|Publication number||US4668654 A|
|Application number||US 06/884,843|
|Publication date||May 26, 1987|
|Filing date||Jul 11, 1986|
|Priority date||May 16, 1985|
|Publication number||06884843, 884843, US 4668654 A, US 4668654A, US-A-4668654, US4668654 A, US4668654A|
|Inventors||Charles A. Drake|
|Original Assignee||Phillips Petroleum Company|
|Export Citation||BiBTeX, EndNote, RefMan|
|Patent Citations (13), Referenced by (11), Classifications (12), Legal Events (4)|
|External Links: USPTO, USPTO Assignment, Espacenet|
This application is a division of application Ser. No. 734,510, filed May 16, 1985, now U.S. Pat. No. 4,620,017.
This invention relates to a process for preparing gamma-butyrolactone by hydrogenation of succinic anhydride. In another aspect, this invention relates to a catalytic process for making gamma-butyrolactone.
Processes for the catalytic hydrogenation of succinic anhydride to gamma-butyrolactone are known. U.S. Pat. Nos. 3,312,718 and 3,829,448 disclose hydrogenation processes employing nickel-based catalysts. However, there is an ever present need to develop new processes utilizing catalysts that are highly selective for the production of gamma-butyrolactone, thus minimizing the formation of undesirable by-products.
It is an object of this invention to provide a catalytic process for selectively hydrogenating succinic anhydride to gamma-butyrolactone. It is another object of this invention to provide a process employing new nickel-based hydrogenation catalysts that are more selective to making gamma-butyrolactone than previously known nickel-based catalysts. It is a further object to provide novel supported nickel catalysts. Other objects and advantages will be apparent from the detailed description and the appended claims.
In accordance with the present invention, a feed stream comprising succinic anhydride is contacted with a free hydrogen containing gas in the presence of a catalyst composition comprising (a) nickel metal, (b) at least one oxide of at least one metal selected from the group consisting of cerium and zirconium and (c) a silica-containing support, under such reaction conditions as will result in a reaction product comprising gamma-butyrolactone as the major component. Preferably over 50 weight-% of the reaction product is gamma-butyrolactone. In one embodiment, a reactant stream comprising succinic anhydride is hydrogenated over one of the above-cited catalyst compositions at an elevated temperature and an elevated pressure. The catalyst composition utilized in this invention is superior to one comprising only nickel and silica in that a greater portion of the formed reaction product is gamma-butyrolactone. In a further embodiment, catalyst compositions are provided consisting of (a) nickel, (b) at least one oxide of at least one metal selected from the group consisting of cerium and zirconium and (c) a silica-containing support material.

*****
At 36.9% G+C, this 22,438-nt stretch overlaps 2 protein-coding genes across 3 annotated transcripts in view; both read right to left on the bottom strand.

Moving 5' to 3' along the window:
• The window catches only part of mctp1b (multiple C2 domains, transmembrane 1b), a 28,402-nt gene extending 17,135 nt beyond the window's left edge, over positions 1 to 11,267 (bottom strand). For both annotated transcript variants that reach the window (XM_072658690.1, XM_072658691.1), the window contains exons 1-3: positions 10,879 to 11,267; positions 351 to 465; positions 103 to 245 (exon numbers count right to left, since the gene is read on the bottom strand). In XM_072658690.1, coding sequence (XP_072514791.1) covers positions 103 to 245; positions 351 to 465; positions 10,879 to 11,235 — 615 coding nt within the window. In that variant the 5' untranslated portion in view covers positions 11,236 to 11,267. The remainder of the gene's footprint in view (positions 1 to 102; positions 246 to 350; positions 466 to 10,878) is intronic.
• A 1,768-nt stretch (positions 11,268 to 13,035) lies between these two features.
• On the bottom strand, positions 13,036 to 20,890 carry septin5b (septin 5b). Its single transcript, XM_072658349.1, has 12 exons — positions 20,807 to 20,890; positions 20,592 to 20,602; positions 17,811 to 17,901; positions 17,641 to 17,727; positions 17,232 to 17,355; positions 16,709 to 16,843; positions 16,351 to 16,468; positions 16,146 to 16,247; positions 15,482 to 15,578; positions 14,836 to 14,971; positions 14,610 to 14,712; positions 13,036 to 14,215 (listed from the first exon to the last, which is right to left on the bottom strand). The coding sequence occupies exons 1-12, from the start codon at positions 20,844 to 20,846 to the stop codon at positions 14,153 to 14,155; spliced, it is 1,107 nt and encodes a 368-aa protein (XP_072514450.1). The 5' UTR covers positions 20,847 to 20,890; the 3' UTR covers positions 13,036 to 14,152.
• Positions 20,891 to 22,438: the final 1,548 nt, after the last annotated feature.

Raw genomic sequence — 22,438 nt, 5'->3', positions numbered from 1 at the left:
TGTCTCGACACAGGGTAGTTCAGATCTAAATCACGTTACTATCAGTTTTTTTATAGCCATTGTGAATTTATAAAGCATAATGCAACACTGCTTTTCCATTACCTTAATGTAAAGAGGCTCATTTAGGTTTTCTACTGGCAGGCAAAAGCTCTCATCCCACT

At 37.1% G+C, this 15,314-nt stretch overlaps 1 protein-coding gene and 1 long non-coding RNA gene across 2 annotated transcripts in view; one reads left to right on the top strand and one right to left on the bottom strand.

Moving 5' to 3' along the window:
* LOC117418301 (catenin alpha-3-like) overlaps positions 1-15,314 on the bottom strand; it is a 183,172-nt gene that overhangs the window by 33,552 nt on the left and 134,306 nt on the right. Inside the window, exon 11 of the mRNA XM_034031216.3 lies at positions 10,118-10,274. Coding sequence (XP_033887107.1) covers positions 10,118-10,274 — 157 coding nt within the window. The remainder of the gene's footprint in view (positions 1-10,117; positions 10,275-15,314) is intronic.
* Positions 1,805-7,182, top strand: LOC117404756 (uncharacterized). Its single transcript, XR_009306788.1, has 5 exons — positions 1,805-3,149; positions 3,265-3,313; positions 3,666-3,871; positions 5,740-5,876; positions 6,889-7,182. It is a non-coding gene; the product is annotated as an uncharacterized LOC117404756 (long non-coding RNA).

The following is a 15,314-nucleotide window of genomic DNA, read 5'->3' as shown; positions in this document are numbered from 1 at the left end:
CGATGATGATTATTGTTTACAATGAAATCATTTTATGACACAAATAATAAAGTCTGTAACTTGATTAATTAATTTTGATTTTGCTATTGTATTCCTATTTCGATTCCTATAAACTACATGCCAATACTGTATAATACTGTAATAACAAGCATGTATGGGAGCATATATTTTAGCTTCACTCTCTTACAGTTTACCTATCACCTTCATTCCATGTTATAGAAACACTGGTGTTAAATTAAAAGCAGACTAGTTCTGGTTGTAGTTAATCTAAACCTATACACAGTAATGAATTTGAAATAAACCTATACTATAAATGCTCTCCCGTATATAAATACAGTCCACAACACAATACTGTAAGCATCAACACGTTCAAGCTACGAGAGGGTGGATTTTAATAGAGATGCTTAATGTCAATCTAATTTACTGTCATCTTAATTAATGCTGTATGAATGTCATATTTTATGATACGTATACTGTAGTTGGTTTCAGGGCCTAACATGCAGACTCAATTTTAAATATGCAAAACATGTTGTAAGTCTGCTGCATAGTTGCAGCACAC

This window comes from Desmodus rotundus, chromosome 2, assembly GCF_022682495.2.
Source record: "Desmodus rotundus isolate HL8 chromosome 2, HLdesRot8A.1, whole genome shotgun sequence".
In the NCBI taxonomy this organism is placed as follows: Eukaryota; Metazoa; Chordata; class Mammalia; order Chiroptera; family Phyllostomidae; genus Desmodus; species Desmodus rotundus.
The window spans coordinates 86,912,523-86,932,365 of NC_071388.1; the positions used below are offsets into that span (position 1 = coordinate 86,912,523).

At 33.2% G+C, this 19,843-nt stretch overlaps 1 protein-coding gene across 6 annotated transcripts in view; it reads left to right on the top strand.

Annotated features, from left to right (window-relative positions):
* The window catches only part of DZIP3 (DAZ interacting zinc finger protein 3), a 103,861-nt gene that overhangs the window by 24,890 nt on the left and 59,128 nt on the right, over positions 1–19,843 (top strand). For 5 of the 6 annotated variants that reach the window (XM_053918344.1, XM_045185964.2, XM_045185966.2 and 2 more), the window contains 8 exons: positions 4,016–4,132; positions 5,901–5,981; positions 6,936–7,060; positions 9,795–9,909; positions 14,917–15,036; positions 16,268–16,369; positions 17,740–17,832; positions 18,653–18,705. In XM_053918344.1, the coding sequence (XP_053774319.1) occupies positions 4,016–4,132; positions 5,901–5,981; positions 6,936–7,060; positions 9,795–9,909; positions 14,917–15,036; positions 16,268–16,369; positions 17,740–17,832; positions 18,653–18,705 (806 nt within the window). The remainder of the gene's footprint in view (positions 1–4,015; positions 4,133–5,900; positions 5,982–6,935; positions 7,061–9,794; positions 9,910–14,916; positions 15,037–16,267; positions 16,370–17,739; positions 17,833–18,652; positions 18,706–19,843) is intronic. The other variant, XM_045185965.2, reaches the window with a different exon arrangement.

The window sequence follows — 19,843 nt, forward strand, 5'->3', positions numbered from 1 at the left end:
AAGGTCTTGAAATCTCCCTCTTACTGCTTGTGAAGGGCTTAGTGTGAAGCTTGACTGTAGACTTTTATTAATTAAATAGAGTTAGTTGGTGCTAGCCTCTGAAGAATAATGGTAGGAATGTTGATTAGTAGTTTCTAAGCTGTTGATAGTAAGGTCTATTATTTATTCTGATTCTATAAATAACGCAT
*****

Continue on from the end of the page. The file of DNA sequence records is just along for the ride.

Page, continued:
The catalyst composition employed in the process of this invention, namely the selective hydrogenation of succinic anhydride to primarily gamma-butyrolactone, is a composition comprising (a) substantially metallic nickel, (b) at least one oxide of at least one metal selected from the group consisting of cerium and zirconium, and (c) a silica-containing support. The preferred support is silica generally having a surface area of at least 50 m2 /g (as determined by the BET/N2 method; ASTM D3037). Silica can be made by any known process such as vapor phase hydrolysis of silicon compounds or precipitation from a metal silicate solution.
It is within the scope of this invention to use combinations of silica and other inorganic refractory oxides such as aluminum oxide, aluminum phosphate, alumino-silicate, titanium dioxide, thorium dioxide, lanthanum oxide, magnesium oxide and the like. The preferred component (b) is cerium oxide (Ce2 O3 and/or CeO2) or ZrO2 or mixtures thereof.
The catalyst composition can be prepared by any known method of providing substantially metallic nickel on a silica-containing support, in conjunction with cerium oxide (Ce2 O3 or CeO2 or a mixture of both) and/or zirconium oxide (ZrO2). Preferably the silica-containing support material is first impregnated with an aqueous solution containing a suitable nickel compound such as a nickel(II) nitrate, plus either a cerium compound such as cerium(III) or (IV) nitrate or a zirconium compound such as zirconium (IV) nitrate or nitrates of both cerium and zirconium. The thus impregnated material is calcined at a temperature high enough for a period of time long enough to convert at least a portion of the metal compounds, preferably nitrates, to the corresponding oxides (nickel oxide and cerium oxide and/or zirconium oxide). The calcined material is then heated with a reducing gas such as hydrogen or carbon monoxide, preferably H2, so as to substantially reduce the nickel oxide to nickel metal. Typical calcination conditions comprise about 300°-400° C. and about 1-5 hours. Typical reducing conditions comprise about 300°-600° C. and about 1-5 hours.